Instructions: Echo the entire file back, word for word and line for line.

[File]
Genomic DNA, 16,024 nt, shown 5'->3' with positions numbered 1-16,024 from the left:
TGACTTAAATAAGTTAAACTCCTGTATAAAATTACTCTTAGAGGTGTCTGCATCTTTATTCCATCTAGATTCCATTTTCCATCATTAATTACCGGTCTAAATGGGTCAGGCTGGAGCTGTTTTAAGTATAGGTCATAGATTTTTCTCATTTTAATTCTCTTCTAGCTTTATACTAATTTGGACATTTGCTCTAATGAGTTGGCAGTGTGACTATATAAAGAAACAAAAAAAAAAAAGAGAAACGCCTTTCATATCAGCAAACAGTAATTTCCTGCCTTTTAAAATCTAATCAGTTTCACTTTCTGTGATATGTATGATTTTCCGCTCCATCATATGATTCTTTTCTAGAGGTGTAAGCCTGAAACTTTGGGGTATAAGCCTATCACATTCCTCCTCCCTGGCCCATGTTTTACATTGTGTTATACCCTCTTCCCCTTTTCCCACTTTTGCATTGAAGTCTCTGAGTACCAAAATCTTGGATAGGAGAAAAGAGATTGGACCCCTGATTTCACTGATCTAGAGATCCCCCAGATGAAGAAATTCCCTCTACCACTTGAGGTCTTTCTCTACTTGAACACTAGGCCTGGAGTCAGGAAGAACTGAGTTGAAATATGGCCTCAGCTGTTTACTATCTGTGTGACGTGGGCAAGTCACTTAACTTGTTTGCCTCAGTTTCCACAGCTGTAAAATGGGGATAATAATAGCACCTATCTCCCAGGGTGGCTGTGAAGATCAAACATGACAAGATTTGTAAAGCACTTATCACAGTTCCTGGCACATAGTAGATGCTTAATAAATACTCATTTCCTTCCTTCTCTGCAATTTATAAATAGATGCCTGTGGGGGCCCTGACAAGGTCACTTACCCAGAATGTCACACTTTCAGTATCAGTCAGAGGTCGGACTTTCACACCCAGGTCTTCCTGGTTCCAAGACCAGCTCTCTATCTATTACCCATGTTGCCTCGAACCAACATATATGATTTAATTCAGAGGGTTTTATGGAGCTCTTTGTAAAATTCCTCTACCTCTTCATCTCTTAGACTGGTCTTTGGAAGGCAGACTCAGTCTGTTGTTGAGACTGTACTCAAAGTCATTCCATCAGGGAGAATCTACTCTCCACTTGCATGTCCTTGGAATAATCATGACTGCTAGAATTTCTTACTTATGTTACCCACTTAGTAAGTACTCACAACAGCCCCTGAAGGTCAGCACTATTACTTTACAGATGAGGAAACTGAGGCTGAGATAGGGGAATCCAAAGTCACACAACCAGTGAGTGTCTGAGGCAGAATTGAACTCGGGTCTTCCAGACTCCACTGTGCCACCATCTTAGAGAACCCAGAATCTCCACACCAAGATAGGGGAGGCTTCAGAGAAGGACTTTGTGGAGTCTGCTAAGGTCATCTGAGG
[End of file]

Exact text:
Genomic DNA, 16,024 nt, shown 5'->3' with positions numbered 1-16,024 from the left:
TGACTTAAATAAGTTAAACTCCTGTATAAAATTACTCTTAGAGGTGTCTGCATCTTTATTCCATCTAGATTCCATTTTCCATCATTAATTACCGGTCTAAATGGGTCAGGCTGGAGCTGTTTTAAGTATAGGTCATAGATTTTTCTCATTTTAATTCTCTTCTAGCTTTATACTAATTTGGACATTTGCTCTAATGAGTTGGCAGTGTGACTATATAAAGAAACAAAAAAAAAAAAGAGAAACGCCTTTCATATCAGCAAACAGTAATTTCCTGCCTTTTAAAATCTAATCAGTTTCACTTTCTGTGATATGTATGATTTTCCGCTCCATCATATGATTCTTTTCTAGAGGTGTAAGCCTGAAACTTTGGGGTATAAGCCTATCACATTCCTCCTCCCTGGCCCATGTTTTACATTGTGTTATACCCTCTTCCCCTTTTCCCACTTTTGCATTGAAGTCTCTGAGTACCAAAATCTTGGATAGGAGAAAAGAGATTGGACCCCTGATTTCACTGATCTAGAGATCCCCCAGATGAAGAAATTCCCTCTACCACTTGAGGTCTTTCTCTACTTGAACACTAGGCCTGGAGTCAGGAAGAACTGAGTTGAAATATGGCCTCAGCTGTTTACTATCTGTGTGACGTGGGCAAGTCACTTAACTTGTTTGCCTCAGTTTCCACAGCTGTAAAATGGGGATAATAATAGCACCTATCTCCCAGGGTGGCTGTGAAGATCAAACATGACAAGATTTGTAAAGCACTTATCACAGTTCCTGGCACATAGTAGATGCTTAATAAATACTCATTTCCTTCCTTCTCTGCAATTTATAAATAGATGCCTGTGGGGGCCCTGACAAGGTCACTTACCCAGAATGTCACACTTTCAGTATCAGTCAGAGGTCGGACTTTCACACCCAGGTCTTCCTGGTTCCAAGACCAGCTCTCTATCTATTACCCATGTTGCCTCGAACCAACATATATGATTTAATTCAGAGGGTTTTATGGAGCTCTTTGTAAAATTCCTCTACCTCTTCATCTCTTAGACTGGTCTTTGGAAGGCAGACTCAGTCTGTTGTTGAGACTGTACTCAAAGTCATTCCATCAGGGAGAATCTACTCTCCACTTGCATGTCCTTGGAATAATCATGACTGCTAGAATTTCTTACTTATGTTACCCACTTAGTAAGTACTCACAACAGCCCCTGAAGGTCAGCACTATTACTTTACAGATGAGGAAACTGAGGCTGAGATAGGGGAATCCAAAGTCACACAACCAGTGAGTGTCTGAGGCAGAATTGAACTCGGGTCTTCCAGACTCCACTGTGCCACCATCTTAGAGAACCCAGAATCTCCACACCAAGATAGGGGAGGCTTCAGAGAAGGACTTTGTGGAGTCTGCTAAGGTCATCTGAGG